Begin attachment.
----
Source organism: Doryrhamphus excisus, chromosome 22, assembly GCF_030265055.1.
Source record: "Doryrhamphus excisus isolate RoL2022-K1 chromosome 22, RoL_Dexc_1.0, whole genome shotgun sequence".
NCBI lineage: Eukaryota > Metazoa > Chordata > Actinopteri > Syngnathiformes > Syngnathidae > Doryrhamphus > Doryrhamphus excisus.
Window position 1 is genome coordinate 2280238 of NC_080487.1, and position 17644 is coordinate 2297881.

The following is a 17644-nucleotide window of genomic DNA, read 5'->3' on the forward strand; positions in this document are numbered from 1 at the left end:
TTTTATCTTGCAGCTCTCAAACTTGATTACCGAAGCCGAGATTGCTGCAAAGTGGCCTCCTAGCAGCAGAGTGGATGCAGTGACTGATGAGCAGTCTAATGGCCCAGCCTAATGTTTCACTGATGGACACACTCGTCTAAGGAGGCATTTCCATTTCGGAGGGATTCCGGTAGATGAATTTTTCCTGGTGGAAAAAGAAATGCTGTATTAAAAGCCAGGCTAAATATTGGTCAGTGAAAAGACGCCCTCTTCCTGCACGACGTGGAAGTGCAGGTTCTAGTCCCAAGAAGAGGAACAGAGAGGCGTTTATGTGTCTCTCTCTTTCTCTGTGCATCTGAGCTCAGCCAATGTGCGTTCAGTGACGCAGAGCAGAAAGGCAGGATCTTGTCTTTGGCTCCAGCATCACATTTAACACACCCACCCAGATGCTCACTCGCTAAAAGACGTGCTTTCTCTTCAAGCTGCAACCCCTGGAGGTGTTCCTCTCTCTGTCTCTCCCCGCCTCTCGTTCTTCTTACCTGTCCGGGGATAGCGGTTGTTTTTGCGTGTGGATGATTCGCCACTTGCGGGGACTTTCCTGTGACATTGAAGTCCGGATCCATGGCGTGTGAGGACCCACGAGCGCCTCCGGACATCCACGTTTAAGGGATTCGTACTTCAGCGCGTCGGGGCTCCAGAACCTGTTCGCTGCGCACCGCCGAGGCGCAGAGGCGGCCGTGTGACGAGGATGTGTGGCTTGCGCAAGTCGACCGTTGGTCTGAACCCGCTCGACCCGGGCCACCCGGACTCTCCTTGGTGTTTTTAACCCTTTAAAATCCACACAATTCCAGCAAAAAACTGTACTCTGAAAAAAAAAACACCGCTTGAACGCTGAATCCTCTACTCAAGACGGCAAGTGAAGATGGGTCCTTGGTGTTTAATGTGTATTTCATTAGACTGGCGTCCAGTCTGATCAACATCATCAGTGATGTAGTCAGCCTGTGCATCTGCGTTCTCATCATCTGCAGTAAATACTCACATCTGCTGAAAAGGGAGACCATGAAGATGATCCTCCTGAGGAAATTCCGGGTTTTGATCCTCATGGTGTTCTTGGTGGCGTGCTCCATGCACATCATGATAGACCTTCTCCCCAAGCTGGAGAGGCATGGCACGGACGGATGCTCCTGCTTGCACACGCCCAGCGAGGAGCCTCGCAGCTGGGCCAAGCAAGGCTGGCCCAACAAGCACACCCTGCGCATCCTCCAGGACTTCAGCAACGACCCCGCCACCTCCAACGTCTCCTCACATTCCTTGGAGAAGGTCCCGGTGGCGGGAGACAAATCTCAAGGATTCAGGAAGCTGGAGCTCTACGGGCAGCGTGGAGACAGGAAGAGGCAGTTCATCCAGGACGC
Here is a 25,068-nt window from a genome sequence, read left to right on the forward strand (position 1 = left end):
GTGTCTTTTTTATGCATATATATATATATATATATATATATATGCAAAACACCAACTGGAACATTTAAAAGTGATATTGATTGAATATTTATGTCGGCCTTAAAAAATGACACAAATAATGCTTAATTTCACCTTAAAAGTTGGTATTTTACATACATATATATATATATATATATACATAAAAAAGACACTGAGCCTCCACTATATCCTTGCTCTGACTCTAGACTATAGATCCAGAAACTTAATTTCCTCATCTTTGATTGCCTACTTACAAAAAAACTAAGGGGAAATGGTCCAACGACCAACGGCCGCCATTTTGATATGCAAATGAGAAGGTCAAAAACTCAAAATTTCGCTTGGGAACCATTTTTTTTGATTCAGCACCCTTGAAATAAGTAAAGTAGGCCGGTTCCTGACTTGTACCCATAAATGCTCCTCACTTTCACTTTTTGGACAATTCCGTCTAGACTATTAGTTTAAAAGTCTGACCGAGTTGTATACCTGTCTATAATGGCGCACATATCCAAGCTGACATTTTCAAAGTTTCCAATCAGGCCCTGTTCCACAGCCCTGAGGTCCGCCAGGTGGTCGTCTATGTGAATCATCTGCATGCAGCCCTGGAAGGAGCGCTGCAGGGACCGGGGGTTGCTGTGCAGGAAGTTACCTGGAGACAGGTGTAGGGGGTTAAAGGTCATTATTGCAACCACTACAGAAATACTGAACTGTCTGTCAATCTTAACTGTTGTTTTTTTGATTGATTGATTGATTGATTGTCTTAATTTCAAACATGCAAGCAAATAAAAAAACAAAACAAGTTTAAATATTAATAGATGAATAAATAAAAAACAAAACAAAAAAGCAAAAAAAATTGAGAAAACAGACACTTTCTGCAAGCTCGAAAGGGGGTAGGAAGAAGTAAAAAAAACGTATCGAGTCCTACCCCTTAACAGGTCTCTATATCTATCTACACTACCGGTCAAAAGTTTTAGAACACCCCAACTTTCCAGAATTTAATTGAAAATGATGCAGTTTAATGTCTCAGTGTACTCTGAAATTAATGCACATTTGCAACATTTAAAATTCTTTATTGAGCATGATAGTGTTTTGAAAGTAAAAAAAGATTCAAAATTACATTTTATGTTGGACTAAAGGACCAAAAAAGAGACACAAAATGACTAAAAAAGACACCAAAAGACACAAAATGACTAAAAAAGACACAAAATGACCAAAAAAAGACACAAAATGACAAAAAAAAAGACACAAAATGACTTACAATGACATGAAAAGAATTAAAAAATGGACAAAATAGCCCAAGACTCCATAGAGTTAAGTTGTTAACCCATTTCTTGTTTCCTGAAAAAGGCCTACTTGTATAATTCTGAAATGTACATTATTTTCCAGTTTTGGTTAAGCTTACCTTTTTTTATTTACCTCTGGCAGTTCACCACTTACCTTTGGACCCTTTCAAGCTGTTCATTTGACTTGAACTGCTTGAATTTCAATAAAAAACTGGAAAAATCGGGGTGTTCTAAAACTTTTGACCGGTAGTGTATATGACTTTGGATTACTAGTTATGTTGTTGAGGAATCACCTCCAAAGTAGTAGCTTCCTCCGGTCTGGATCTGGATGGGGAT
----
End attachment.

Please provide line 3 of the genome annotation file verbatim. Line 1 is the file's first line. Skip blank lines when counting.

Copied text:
NCBI lineage: Eukaryota > Metazoa > Chordata > Actinopteri > Syngnathiformes > Syngnathidae > Doryrhamphus > Doryrhamphus excisus.